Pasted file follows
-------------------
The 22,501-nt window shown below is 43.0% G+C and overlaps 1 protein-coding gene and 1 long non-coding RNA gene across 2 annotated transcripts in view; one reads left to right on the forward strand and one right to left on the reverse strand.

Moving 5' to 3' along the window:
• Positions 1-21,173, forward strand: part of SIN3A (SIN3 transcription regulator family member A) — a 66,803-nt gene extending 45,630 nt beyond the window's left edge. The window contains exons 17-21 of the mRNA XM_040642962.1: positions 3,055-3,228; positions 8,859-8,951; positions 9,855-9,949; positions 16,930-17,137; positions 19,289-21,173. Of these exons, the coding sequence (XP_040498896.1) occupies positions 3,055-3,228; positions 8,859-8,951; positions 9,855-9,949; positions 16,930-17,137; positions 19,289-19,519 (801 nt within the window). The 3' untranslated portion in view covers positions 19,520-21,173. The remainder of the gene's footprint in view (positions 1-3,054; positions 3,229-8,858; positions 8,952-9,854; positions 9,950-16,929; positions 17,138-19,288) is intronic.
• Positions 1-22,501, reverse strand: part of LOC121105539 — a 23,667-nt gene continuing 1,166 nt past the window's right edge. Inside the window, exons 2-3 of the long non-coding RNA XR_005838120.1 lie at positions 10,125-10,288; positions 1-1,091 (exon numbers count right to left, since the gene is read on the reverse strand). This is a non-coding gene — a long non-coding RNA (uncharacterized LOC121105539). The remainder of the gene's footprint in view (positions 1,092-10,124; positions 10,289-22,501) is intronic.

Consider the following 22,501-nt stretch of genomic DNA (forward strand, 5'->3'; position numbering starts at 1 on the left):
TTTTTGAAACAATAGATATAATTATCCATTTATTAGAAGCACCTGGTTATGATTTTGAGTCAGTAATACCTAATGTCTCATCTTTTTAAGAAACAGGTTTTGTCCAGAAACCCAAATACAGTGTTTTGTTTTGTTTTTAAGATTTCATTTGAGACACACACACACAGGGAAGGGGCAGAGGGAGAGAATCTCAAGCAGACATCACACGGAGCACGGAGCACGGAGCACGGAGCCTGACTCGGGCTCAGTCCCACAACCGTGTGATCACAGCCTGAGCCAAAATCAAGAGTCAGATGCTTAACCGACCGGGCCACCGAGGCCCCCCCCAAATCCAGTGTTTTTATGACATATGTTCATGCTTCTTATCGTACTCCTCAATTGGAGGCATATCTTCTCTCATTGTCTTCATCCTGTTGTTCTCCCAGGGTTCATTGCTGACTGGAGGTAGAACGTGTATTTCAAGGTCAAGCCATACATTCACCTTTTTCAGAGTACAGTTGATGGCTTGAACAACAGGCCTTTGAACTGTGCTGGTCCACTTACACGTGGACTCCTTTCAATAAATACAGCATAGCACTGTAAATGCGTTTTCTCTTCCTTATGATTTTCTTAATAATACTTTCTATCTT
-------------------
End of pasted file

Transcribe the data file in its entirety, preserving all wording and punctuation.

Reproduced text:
The 22,501-nt window shown below is 43.0% G+C and overlaps 1 protein-coding gene and 1 long non-coding RNA gene across 2 annotated transcripts in view; one reads left to right on the forward strand and one right to left on the reverse strand.

Moving 5' to 3' along the window:
• Positions 1-21,173, forward strand: part of SIN3A (SIN3 transcription regulator family member A) — a 66,803-nt gene extending 45,630 nt beyond the window's left edge. The window contains exons 17-21 of the mRNA XM_040642962.1: positions 3,055-3,228; positions 8,859-8,951; positions 9,855-9,949; positions 16,930-17,137; positions 19,289-21,173. Of these exons, the coding sequence (XP_040498896.1) occupies positions 3,055-3,228; positions 8,859-8,951; positions 9,855-9,949; positions 16,930-17,137; positions 19,289-19,519 (801 nt within the window). The 3' untranslated portion in view covers positions 19,520-21,173. The remainder of the gene's footprint in view (positions 1-3,054; positions 3,229-8,858; positions 8,952-9,854; positions 9,950-16,929; positions 17,138-19,288) is intronic.
• Positions 1-22,501, reverse strand: part of LOC121105539 — a 23,667-nt gene continuing 1,166 nt past the window's right edge. Inside the window, exons 2-3 of the long non-coding RNA XR_005838120.1 lie at positions 10,125-10,288; positions 1-1,091 (exon numbers count right to left, since the gene is read on the reverse strand). This is a non-coding gene — a long non-coding RNA (uncharacterized LOC121105539). The remainder of the gene's footprint in view (positions 1,092-10,124; positions 10,289-22,501) is intronic.

Consider the following 22,501-nt stretch of genomic DNA (forward strand, 5'->3'; position numbering starts at 1 on the left):
TTTTTGAAACAATAGATATAATTATCCATTTATTAGAAGCACCTGGTTATGATTTTGAGTCAGTAATACCTAATGTCTCATCTTTTTAAGAAACAGGTTTTGTCCAGAAACCCAAATACAGTGTTTTGTTTTGTTTTTAAGATTTCATTTGAGACACACACACACAGGGAAGGGGCAGAGGGAGAGAATCTCAAGCAGACATCACACGGAGCACGGAGCACGGAGCACGGAGCCTGACTCGGGCTCAGTCCCACAACCGTGTGATCACAGCCTGAGCCAAAATCAAGAGTCAGATGCTTAACCGACCGGGCCACCGAGGCCCCCCCCAAATCCAGTGTTTTTATGACATATGTTCATGCTTCTTATCGTACTCCTCAATTGGAGGCATATCTTCTCTCATTGTCTTCATCCTGTTGTTCTCCCAGGGTTCATTGCTGACTGGAGGTAGAACGTGTATTTCAAGGTCAAGCCATACATTCACCTTTTTCAGAGTACAGTTGATGGCTTGAACAACAGGCCTTTGAACTGTGCTGGTCCACTTACACGTGGACTCCTTTCAATAAATACAGCATAGCACTGTAAATGCGTTTTCTCTTCCTTATGATTTTCTTAATAATACTTTCTATCTT